“One of you four nice people tried to murder me fifteen years ago, and I want to find out which one of you it was.”
More than a decade ago, Stephen Longworth fled the small city of Yarborough, Pennsylvania. Back then he was Frank Bly, a teenage boy dazzled by his wealthy employers, especially the lady of the house, Tessie Vanbrugh. But things went very wrong for Frank. Now he’s returning to find out why.
Though now a successful author, Stephen has never forgotten what happened to him in Yarborough, and he’s never forgotten Tessie. No one in town suspects that new arrival Stephen Longworth is really Frank Bly, for one very good reason: They all believe Frank Bly was murdered fifteen years ago.
And he’s come back, to solve his own murder.
Better Off Dead is a short novella, so things happen quickly for Bly. He almost immediately befriends the Vanbrughs and their now-adult daughter Nan. Geoffrey and Tessie Vanbrugh invite their new neighbor to an intimate dinner party with Dick Strawn and his wife Denise, who just happen to be the other suspects in Frank Bly’s murder.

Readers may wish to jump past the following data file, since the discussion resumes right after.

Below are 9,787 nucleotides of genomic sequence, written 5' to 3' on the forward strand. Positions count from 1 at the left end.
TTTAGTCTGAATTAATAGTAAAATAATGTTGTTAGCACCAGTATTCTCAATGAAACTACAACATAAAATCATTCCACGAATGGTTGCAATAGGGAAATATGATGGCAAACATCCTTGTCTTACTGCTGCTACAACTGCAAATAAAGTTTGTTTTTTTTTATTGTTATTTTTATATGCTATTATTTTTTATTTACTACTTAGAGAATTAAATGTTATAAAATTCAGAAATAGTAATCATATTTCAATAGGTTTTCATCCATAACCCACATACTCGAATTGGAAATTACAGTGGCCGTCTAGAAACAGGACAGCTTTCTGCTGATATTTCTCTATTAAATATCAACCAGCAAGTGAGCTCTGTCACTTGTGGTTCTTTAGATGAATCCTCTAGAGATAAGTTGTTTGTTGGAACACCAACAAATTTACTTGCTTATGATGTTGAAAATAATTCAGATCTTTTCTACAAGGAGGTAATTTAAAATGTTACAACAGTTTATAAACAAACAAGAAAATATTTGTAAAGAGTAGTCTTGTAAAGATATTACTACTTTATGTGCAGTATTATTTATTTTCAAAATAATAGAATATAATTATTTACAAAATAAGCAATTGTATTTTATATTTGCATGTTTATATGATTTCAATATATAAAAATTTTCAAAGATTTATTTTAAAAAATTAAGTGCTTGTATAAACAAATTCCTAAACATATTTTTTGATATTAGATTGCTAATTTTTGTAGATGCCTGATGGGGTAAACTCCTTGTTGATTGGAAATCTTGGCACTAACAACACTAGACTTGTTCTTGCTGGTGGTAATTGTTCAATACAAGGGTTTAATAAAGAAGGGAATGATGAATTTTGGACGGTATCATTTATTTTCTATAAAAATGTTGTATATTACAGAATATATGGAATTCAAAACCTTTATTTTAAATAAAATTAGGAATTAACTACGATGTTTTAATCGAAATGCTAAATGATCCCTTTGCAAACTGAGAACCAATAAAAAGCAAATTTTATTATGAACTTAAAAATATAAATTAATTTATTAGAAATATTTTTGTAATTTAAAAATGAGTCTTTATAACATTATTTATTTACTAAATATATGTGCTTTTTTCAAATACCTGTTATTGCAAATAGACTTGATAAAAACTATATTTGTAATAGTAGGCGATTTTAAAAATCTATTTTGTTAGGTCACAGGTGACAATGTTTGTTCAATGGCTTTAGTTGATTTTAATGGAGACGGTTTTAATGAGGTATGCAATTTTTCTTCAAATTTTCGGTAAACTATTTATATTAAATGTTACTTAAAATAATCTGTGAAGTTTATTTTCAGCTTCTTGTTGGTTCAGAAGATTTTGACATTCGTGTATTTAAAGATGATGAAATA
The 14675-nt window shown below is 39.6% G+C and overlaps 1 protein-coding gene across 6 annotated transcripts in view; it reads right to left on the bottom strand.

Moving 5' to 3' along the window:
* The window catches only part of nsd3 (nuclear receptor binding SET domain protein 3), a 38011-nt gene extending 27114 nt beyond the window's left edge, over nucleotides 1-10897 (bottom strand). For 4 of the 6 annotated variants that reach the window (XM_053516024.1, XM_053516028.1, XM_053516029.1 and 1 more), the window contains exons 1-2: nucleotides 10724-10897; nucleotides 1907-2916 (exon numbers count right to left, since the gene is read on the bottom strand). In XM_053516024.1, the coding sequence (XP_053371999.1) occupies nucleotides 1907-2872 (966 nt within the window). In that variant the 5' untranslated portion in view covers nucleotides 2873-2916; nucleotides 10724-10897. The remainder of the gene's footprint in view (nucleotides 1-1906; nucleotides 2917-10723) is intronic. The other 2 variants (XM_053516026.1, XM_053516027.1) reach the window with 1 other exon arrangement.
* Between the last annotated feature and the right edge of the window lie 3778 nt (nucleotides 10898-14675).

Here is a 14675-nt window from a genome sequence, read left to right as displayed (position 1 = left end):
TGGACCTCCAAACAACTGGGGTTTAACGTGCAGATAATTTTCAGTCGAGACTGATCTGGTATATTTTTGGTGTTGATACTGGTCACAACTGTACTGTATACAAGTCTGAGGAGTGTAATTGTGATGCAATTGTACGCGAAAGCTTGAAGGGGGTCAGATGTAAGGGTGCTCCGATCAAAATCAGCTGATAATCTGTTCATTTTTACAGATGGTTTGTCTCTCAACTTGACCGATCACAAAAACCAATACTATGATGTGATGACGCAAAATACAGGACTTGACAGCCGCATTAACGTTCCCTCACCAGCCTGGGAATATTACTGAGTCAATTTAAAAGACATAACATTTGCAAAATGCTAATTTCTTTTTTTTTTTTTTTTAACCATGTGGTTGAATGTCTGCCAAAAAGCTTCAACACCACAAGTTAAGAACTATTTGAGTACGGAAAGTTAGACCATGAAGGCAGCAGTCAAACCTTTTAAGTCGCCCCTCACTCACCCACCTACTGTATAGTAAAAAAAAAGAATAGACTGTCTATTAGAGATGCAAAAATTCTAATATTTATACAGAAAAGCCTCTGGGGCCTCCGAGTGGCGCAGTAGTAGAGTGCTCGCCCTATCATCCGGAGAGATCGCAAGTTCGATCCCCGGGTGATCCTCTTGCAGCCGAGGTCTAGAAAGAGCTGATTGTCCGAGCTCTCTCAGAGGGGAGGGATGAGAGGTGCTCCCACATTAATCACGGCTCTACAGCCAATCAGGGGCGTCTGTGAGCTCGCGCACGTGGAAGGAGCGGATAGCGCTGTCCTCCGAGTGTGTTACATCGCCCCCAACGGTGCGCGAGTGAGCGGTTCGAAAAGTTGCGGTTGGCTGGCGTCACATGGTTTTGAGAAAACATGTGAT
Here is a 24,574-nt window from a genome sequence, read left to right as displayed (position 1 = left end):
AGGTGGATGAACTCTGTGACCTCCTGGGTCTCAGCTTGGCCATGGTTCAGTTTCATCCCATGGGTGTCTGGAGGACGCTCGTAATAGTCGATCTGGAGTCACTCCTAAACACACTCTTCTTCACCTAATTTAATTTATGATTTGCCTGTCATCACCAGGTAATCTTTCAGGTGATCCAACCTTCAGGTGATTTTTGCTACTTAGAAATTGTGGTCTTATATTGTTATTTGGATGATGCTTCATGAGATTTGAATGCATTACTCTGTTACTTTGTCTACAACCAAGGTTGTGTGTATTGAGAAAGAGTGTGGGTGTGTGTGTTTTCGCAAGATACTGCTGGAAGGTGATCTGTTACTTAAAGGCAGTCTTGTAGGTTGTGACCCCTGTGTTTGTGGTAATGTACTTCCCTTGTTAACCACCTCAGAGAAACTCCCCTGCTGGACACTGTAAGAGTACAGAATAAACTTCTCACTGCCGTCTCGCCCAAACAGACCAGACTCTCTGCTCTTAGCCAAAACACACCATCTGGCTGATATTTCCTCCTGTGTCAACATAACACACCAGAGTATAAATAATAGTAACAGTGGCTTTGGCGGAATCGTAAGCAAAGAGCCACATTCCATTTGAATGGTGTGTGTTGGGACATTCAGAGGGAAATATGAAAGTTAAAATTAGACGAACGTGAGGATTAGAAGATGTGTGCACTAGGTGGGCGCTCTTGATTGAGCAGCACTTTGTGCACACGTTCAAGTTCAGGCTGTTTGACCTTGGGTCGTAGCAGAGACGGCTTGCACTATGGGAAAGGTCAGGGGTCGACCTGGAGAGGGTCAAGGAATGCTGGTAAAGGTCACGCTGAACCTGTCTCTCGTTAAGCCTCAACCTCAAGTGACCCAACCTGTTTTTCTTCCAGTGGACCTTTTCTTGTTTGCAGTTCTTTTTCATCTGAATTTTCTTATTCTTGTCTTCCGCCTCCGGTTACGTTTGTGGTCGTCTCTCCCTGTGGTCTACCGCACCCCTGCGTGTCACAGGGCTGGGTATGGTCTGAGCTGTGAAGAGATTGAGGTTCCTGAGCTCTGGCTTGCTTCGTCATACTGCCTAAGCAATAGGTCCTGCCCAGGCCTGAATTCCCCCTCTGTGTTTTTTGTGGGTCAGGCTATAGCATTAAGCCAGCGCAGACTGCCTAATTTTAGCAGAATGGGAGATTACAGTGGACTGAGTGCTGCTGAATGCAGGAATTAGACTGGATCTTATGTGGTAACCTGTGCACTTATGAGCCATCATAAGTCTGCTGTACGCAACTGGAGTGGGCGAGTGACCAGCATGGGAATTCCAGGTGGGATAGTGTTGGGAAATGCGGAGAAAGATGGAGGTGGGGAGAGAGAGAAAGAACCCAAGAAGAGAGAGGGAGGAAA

It was one of them. One of these four decent, considerate people whom he had trusted, the nicest people he had ever known. Their charm, their sensitive gentleness was on the surface—illusion. The secret reality was ugly, desperate, violent. In some way he didn’t understand, he had drawn that violence upon himself. Somehow his very existence must threaten one of them without his knowing it. But which one? And how?
Over the course of an explosive evening, Bly learns more than he ever dreamed about his own attempted murder, as well as the successful murder of the man whose body was identified as his. Though drawn to Nan, he is not totally immune to the appeal of Tessie, whose “ravaged face smiled, and he saw Tessie’s ghost among the ruins of her beauty.” Imprudently, Bly accepts an invitation to spend the night, only to find himself once again framed for a crime he did not commit.
Better Off Dead is readable and fast-moving, with some pretty good foreshadowing of the solution. Frank Bly is a tough character, no stranger to violence after spending his adulthood in the OSS and knocking around various foreign lands. What he doesn’t expect is that the Vanbrughs will cast their spell on him again, taking him right back to boyhood.
That’s about as much mystery and characterization as 64 pages will stand, however. While worth reading, Better Off Dead lacks the depth and complexity of Helen McCloy’s longer work.
Better Off Dead is available as an ebook from The Murder Room.